The town hall meeting Thursday in Regina with Prime Minister Justin Trudeau had a strong Estevan presence.

Jason LeBlanc was in the front row and able to ask a question of the Trudeau, who has been under fire for pipelines and the carbon tax locally. While he found out later that it’s unlikely any questions would be taken by those in the front row, he was still able to interject a question as Trudeau walked near him.

“The question I posed was about why we have a carbon tax when Justin Trudeau himself has told us it’s a global problem,” LeBlanc said. “My question was that the country of China is not even close to being at our level of pollutant and yet they’re not being charged a carbon tax. Why are we expected to pay a carbon tax when we’re only 1.7 per cent of the problem?”

LeBlanc said the question’s answer got twisted into something about the price on pollution.

“That was not my question, so he has the ability to change things around like that,” said LeBlanc.

The second part of LeBlanc’s question was about what he planned to do with the tax money.

“And then he went into that by saying every person will receive two hundred dollars more than you have in your bank account more,” LeBlanc said. “So that just amazes me that we’re all going to get $200 more, and who’s not going to get the $200. He said it’s not going to be charged to corporates, it’s not going to be charged to farms... who’s going to pay the tax. we’re all going to be getting $200.”

LeBlanc said that what Trudeau failed to mention is that this is just the first year and that in five years, the price will keep going higher and higher.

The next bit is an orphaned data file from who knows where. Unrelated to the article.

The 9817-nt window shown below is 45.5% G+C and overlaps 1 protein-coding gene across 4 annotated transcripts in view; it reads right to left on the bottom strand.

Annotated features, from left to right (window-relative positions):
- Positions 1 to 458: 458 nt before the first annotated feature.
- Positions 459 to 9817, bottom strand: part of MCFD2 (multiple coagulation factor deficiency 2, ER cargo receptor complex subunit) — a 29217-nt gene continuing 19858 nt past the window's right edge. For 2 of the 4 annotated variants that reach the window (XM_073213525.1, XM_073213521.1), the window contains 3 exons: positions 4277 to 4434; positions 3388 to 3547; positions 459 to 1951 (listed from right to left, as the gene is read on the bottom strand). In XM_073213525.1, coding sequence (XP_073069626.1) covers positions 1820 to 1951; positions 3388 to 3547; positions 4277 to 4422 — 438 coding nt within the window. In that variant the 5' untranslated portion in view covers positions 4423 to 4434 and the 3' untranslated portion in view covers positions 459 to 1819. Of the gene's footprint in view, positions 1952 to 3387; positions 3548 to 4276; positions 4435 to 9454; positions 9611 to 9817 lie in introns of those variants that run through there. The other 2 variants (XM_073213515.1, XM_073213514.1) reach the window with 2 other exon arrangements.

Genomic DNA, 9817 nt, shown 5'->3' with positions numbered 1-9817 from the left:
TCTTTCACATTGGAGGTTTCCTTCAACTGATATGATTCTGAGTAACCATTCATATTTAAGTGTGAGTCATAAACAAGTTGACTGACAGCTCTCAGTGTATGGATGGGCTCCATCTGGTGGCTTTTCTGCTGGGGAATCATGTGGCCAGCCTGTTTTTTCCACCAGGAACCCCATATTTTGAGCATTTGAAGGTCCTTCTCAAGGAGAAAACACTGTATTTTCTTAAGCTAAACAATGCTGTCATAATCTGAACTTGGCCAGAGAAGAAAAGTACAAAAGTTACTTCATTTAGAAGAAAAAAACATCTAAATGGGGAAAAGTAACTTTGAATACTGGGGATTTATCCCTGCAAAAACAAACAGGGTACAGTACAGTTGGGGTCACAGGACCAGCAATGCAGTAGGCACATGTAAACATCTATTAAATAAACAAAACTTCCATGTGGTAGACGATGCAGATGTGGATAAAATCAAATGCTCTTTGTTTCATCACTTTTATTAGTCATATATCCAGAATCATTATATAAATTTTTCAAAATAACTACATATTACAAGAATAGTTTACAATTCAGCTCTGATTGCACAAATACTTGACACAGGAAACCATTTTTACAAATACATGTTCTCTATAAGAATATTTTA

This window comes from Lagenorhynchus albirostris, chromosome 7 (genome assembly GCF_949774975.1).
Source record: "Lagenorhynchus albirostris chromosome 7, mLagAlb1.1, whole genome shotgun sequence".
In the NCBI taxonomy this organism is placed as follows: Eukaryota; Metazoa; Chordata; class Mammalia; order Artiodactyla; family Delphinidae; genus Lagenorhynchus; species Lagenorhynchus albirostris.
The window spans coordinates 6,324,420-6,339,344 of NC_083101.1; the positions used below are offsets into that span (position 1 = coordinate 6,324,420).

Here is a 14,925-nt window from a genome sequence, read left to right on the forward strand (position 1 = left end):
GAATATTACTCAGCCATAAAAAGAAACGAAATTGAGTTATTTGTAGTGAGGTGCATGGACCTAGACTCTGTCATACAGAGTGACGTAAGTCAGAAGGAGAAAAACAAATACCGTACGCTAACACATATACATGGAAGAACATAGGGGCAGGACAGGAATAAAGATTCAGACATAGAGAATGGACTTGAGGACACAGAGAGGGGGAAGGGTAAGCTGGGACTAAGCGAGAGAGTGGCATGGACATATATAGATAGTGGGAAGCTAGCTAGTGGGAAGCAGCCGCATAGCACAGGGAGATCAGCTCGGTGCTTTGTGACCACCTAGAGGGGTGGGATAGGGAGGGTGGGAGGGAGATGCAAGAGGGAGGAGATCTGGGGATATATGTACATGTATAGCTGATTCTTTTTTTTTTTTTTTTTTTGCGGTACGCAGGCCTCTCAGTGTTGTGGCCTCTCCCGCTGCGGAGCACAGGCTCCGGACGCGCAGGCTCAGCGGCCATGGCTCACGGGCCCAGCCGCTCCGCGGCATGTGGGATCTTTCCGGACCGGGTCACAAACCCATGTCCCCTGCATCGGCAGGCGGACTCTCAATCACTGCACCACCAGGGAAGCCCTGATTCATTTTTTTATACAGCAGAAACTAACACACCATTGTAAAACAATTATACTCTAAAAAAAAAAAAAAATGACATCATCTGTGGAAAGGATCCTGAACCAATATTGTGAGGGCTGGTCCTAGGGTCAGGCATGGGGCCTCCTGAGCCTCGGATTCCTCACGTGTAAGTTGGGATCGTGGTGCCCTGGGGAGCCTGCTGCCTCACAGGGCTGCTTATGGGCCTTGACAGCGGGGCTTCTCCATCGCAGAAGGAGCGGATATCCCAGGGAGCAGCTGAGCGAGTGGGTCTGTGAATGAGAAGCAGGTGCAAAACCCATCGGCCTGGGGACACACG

“It’s working in these favour, these town hall meetings, because he’s twisting these questions,” said LeBlanc.

LeBlanc doesn’t feel the questions Trudeau faced from those in the energy industry at the Regina town hall will make much of a difference.

“There will not be any changes made under this government,” LeBlanc said.

LeBlanc said there were too many people there who were fans – not Trudeau supporters – and who were there to see the prime minister.

It’s not hard to get into these events, LeBlanc said, and it may be different if there were a few hundred people in attendance. With all that said, LeBlanc still respected those facing tough questions in public.

“It was a great experience and I commend all politicians. I have a lot more respect for them now to sit there and take heckling and abuse and stay focused because it happened to me when I was there,” LeBlanc said. “There were a lot of people heckling me when I was talking.”

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